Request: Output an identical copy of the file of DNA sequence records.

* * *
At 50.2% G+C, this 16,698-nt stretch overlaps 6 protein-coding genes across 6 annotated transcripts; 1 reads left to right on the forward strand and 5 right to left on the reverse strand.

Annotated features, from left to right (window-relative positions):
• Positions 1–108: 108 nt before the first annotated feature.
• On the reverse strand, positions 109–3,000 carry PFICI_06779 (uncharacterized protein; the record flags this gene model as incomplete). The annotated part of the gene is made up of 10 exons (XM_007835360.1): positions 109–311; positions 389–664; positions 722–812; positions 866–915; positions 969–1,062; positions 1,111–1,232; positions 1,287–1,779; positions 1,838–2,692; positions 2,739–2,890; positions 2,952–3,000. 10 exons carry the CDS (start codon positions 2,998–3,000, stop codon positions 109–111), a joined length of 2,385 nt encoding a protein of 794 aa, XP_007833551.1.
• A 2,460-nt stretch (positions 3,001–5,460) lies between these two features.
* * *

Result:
At 50.2% G+C, this 16,698-nt stretch overlaps 6 protein-coding genes across 6 annotated transcripts; 1 reads left to right on the forward strand and 5 right to left on the reverse strand.

Annotated features, from left to right (window-relative positions):
• Positions 1–108: 108 nt before the first annotated feature.
• On the reverse strand, positions 109–3,000 carry PFICI_06779 (uncharacterized protein; the record flags this gene model as incomplete). The annotated part of the gene is made up of 10 exons (XM_007835360.1): positions 109–311; positions 389–664; positions 722–812; positions 866–915; positions 969–1,062; positions 1,111–1,232; positions 1,287–1,779; positions 1,838–2,692; positions 2,739–2,890; positions 2,952–3,000. 10 exons carry the CDS (start codon positions 2,998–3,000, stop codon positions 109–111), a joined length of 2,385 nt encoding a protein of 794 aa, XP_007833551.1.
• A 2,460-nt stretch (positions 3,001–5,460) lies between these two features.